A lot of efficient addiction treatment programs need the use of other drugs to help withdrawal side effects and decrease the chance of relapse. Staying sober can be much easier for a recovering addict with the help of medication. Some people striving to quit drugs or alcohol relapse since they cannot deal with withdrawal side effects. In many inpatient and outpatient treatment centres, medications are part of the addiction treatment program. For the best chance of becoming sober and staying sober the medication dose may be altered.
Some medicines can imitate the symptoms of habit-forming drugs, which alleviates withdrawal effects and cravings.
Drug Withdrawal And Detoxing
The user need to get free themselves from the drug in the early stage of recovery. This is cleansing or detox. Depending on what drug one has been taking and for how long, the rehab process can take many days to many weeks.
The hardest part of detoxification is having to deal with withdrawal symptoms. The harshness of withdrawal effects changes depending on past drug use. For those addicts of long term, high dose drug or alcohol abuse the withdrawal symptoms will be more severe.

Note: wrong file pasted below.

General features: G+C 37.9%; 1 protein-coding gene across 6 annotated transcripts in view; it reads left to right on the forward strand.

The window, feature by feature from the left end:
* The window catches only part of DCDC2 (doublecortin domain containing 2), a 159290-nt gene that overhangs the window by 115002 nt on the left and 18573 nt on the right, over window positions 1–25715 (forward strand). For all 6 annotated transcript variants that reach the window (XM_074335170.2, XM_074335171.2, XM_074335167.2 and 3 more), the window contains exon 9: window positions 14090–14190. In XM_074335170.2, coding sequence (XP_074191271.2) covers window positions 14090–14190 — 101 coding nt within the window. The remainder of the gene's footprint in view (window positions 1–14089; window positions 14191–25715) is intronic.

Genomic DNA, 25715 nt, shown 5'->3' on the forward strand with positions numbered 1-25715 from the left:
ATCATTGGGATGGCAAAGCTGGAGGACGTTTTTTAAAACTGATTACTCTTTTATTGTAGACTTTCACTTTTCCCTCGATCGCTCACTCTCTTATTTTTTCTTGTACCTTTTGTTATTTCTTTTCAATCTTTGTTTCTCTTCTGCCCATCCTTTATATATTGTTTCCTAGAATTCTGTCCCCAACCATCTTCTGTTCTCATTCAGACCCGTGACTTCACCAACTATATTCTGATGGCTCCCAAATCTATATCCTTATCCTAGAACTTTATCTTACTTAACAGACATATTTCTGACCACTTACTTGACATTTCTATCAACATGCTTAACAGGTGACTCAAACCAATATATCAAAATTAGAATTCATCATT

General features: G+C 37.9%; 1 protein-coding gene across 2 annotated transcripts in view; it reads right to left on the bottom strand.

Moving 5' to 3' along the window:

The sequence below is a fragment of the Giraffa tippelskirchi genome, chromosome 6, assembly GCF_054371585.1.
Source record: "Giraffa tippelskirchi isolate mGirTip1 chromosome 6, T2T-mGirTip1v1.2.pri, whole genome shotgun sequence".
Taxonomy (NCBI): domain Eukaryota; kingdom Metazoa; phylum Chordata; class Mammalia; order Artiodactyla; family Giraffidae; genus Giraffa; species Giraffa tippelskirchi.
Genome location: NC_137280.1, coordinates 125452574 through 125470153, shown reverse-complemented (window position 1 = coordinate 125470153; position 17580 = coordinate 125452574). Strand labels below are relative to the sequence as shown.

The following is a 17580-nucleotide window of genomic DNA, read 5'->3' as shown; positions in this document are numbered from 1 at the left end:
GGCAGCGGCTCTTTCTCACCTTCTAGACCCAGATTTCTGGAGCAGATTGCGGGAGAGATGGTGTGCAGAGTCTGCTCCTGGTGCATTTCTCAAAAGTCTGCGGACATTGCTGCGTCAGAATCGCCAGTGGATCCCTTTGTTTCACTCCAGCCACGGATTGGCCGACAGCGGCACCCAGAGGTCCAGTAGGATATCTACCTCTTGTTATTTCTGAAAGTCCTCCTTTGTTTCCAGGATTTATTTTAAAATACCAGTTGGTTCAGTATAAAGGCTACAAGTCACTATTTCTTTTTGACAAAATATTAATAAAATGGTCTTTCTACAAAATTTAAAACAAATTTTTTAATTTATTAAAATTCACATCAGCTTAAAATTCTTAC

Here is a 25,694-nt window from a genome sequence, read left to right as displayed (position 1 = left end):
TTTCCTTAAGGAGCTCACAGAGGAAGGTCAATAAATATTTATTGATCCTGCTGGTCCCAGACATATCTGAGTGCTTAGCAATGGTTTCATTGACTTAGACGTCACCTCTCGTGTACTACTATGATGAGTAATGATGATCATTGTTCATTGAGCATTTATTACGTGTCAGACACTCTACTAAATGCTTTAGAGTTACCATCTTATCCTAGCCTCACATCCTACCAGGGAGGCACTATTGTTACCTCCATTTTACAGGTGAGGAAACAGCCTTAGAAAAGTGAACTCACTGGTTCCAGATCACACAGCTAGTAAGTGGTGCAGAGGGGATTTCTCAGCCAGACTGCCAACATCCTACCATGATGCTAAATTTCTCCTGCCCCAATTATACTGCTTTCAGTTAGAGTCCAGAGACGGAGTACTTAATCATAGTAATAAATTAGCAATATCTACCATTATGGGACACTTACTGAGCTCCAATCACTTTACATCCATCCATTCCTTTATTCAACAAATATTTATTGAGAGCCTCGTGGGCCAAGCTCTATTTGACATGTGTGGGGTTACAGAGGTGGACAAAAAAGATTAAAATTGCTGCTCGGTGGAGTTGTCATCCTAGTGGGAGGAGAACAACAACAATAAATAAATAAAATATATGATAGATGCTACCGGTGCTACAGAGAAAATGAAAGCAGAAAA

There is a myriad of those symptoms that recovering addicts experience. Symptoms include:
Aches in the muscles
To deal with these withdrawal side effects, many medicines are available for this. Many of the drugs that doctors use in detoxification are:
They are suitable for treating stress and short temper.
Withdrawal from many drugs including Heroin and Cocaine can cause anxiousness.
The soothing impact which controls liquor withdrawals is Benzos.
Due to the addictive nature of Benzodiazepines, doctors tend to be cautious when prescribing them.
An addict's brain is usually accustomed to producing dopamine only in the presence of a drug.